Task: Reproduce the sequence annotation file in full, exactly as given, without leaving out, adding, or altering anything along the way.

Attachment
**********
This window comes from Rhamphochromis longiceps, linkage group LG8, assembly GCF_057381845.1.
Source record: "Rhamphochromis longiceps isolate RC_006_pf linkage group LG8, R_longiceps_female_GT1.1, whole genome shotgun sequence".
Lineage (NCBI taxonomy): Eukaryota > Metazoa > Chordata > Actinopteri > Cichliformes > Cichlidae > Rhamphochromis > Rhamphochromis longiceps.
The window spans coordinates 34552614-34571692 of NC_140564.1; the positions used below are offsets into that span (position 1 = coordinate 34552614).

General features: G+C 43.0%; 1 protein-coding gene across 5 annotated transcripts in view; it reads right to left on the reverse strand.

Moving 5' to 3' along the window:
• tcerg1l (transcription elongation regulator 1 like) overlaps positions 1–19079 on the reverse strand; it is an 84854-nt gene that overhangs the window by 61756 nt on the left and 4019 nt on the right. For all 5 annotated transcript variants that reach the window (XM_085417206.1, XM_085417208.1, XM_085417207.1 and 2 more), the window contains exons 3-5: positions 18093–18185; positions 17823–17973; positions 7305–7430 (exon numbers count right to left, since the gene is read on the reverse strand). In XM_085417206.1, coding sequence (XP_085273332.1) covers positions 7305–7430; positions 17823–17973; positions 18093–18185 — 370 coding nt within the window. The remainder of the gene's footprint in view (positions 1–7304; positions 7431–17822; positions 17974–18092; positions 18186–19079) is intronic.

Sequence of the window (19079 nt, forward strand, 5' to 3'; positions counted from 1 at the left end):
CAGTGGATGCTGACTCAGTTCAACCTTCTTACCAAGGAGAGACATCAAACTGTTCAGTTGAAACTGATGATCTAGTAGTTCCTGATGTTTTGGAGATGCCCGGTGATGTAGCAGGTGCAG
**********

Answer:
This window comes from Rhamphochromis longiceps, linkage group LG8, assembly GCF_057381845.1.
Source record: "Rhamphochromis longiceps isolate RC_006_pf linkage group LG8, R_longiceps_female_GT1.1, whole genome shotgun sequence".
Lineage (NCBI taxonomy): Eukaryota > Metazoa > Chordata > Actinopteri > Cichliformes > Cichlidae > Rhamphochromis > Rhamphochromis longiceps.
The window spans coordinates 34552614-34571692 of NC_140564.1; the positions used below are offsets into that span (position 1 = coordinate 34552614).

General features: G+C 43.0%; 1 protein-coding gene across 5 annotated transcripts in view; it reads right to left on the reverse strand.

Moving 5' to 3' along the window:
• tcerg1l (transcription elongation regulator 1 like) overlaps positions 1–19079 on the reverse strand; it is an 84854-nt gene that overhangs the window by 61756 nt on the left and 4019 nt on the right. For all 5 annotated transcript variants that reach the window (XM_085417206.1, XM_085417208.1, XM_085417207.1 and 2 more), the window contains exons 3-5: positions 18093–18185; positions 17823–17973; positions 7305–7430 (exon numbers count right to left, since the gene is read on the reverse strand). In XM_085417206.1, coding sequence (XP_085273332.1) covers positions 7305–7430; positions 17823–17973; positions 18093–18185 — 370 coding nt within the window. The remainder of the gene's footprint in view (positions 1–7304; positions 7431–17822; positions 17974–18092; positions 18186–19079) is intronic.

Sequence of the window (19079 nt, forward strand, 5' to 3'; positions counted from 1 at the left end):
CAGTGGATGCTGACTCAGTTCAACCTTCTTACCAAGGAGAGACATCAAACTGTTCAGTTGAAACTGATGATCTAGTAGTTCCTGATGTTTTGGAGATGCCCGGTGATGTAGCAGGTGCAG